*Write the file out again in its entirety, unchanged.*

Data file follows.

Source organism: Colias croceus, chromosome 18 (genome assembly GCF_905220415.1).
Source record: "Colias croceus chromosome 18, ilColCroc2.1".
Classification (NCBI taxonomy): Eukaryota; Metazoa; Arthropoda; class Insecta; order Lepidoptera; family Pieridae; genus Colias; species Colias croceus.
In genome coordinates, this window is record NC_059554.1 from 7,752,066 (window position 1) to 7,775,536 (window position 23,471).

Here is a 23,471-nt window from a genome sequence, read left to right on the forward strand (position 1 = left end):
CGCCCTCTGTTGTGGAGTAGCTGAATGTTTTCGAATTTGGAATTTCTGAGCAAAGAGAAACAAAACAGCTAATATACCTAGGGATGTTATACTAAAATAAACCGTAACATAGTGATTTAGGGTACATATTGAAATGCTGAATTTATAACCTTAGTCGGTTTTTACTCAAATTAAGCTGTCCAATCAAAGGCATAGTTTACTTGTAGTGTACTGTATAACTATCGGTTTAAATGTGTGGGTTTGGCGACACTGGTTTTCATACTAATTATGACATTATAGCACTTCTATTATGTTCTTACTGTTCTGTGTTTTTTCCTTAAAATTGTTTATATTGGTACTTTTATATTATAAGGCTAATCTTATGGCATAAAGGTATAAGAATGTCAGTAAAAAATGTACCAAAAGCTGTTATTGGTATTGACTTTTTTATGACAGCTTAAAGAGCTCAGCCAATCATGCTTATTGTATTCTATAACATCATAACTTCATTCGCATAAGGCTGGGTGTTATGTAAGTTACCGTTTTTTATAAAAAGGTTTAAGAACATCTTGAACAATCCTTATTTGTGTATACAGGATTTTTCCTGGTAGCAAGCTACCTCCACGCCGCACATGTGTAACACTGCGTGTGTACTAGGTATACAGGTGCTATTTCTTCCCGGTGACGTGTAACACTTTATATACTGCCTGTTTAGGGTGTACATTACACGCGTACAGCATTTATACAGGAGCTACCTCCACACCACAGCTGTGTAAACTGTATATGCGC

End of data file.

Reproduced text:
Source organism: Colias croceus, chromosome 18 (genome assembly GCF_905220415.1).
Source record: "Colias croceus chromosome 18, ilColCroc2.1".
Classification (NCBI taxonomy): Eukaryota; Metazoa; Arthropoda; class Insecta; order Lepidoptera; family Pieridae; genus Colias; species Colias croceus.
In genome coordinates, this window is record NC_059554.1 from 7,752,066 (window position 1) to 7,775,536 (window position 23,471).

Here is a 23,471-nt window from a genome sequence, read left to right on the forward strand (position 1 = left end):
CGCCCTCTGTTGTGGAGTAGCTGAATGTTTTCGAATTTGGAATTTCTGAGCAAAGAGAAACAAAACAGCTAATATACCTAGGGATGTTATACTAAAATAAACCGTAACATAGTGATTTAGGGTACATATTGAAATGCTGAATTTATAACCTTAGTCGGTTTTTACTCAAATTAAGCTGTCCAATCAAAGGCATAGTTTACTTGTAGTGTACTGTATAACTATCGGTTTAAATGTGTGGGTTTGGCGACACTGGTTTTCATACTAATTATGACATTATAGCACTTCTATTATGTTCTTACTGTTCTGTGTTTTTTCCTTAAAATTGTTTATATTGGTACTTTTATATTATAAGGCTAATCTTATGGCATAAAGGTATAAGAATGTCAGTAAAAAATGTACCAAAAGCTGTTATTGGTATTGACTTTTTTATGACAGCTTAAAGAGCTCAGCCAATCATGCTTATTGTATTCTATAACATCATAACTTCATTCGCATAAGGCTGGGTGTTATGTAAGTTACCGTTTTTTATAAAAAGGTTTAAGAACATCTTGAACAATCCTTATTTGTGTATACAGGATTTTTCCTGGTAGCAAGCTACCTCCACGCCGCACATGTGTAACACTGCGTGTGTACTAGGTATACAGGTGCTATTTCTTCCCGGTGACGTGTAACACTTTATATACTGCCTGTTTAGGGTGTACATTACACGCGTACAGCATTTATACAGGAGCTACCTCCACACCACAGCTGTGTAAACTGTATATGCGC